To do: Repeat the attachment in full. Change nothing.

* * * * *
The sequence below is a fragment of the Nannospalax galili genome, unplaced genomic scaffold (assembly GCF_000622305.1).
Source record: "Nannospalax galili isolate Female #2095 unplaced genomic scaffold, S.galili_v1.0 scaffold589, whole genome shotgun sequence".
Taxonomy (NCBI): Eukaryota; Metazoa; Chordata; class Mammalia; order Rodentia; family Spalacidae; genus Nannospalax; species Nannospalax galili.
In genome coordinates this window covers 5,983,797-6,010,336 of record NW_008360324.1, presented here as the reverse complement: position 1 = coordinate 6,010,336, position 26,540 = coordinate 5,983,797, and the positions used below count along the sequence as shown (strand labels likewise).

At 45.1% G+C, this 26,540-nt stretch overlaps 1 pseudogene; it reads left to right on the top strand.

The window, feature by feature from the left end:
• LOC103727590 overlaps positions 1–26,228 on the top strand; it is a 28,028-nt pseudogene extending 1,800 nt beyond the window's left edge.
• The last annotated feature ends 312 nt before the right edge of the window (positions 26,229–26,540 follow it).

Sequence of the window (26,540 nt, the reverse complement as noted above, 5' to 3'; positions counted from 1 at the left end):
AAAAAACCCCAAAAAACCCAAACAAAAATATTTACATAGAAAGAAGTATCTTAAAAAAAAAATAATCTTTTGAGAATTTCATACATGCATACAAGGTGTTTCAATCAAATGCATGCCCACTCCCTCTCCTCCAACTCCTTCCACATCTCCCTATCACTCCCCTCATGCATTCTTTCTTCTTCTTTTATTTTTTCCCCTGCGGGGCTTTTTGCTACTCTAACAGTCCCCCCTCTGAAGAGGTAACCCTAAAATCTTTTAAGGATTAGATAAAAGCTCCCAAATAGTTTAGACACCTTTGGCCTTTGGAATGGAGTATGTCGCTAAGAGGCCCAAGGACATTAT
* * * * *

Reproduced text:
The sequence below is a fragment of the Nannospalax galili genome, unplaced genomic scaffold (assembly GCF_000622305.1).
Source record: "Nannospalax galili isolate Female #2095 unplaced genomic scaffold, S.galili_v1.0 scaffold589, whole genome shotgun sequence".
Taxonomy (NCBI): Eukaryota; Metazoa; Chordata; class Mammalia; order Rodentia; family Spalacidae; genus Nannospalax; species Nannospalax galili.
In genome coordinates this window covers 5,983,797-6,010,336 of record NW_008360324.1, presented here as the reverse complement: position 1 = coordinate 6,010,336, position 26,540 = coordinate 5,983,797, and the positions used below count along the sequence as shown (strand labels likewise).

At 45.1% G+C, this 26,540-nt stretch overlaps 1 pseudogene; it reads left to right on the top strand.

The window, feature by feature from the left end:
• LOC103727590 overlaps positions 1–26,228 on the top strand; it is a 28,028-nt pseudogene extending 1,800 nt beyond the window's left edge.
• The last annotated feature ends 312 nt before the right edge of the window (positions 26,229–26,540 follow it).

Sequence of the window (26,540 nt, the reverse complement as noted above, 5' to 3'; positions counted from 1 at the left end):
AAAAAACCCCAAAAAACCCAAACAAAAATATTTACATAGAAAGAAGTATCTTAAAAAAAAAATAATCTTTTGAGAATTTCATACATGCATACAAGGTGTTTCAATCAAATGCATGCCCACTCCCTCTCCTCCAACTCCTTCCACATCTCCCTATCACTCCCCTCATGCATTCTTTCTTCTTCTTTTATTTTTTCCCCTGCGGGGCTTTTTGCTACTCTAACAGTCCCCCCTCTGAAGAGGTAACCCTAAAATCTTTTAAGGATTAGATAAAAGCTCCCAAATAGTTTAGACACCTTTGGCCTTTGGAATGGAGTATGTCGCTAAGAGGCCCAAGGACATTAT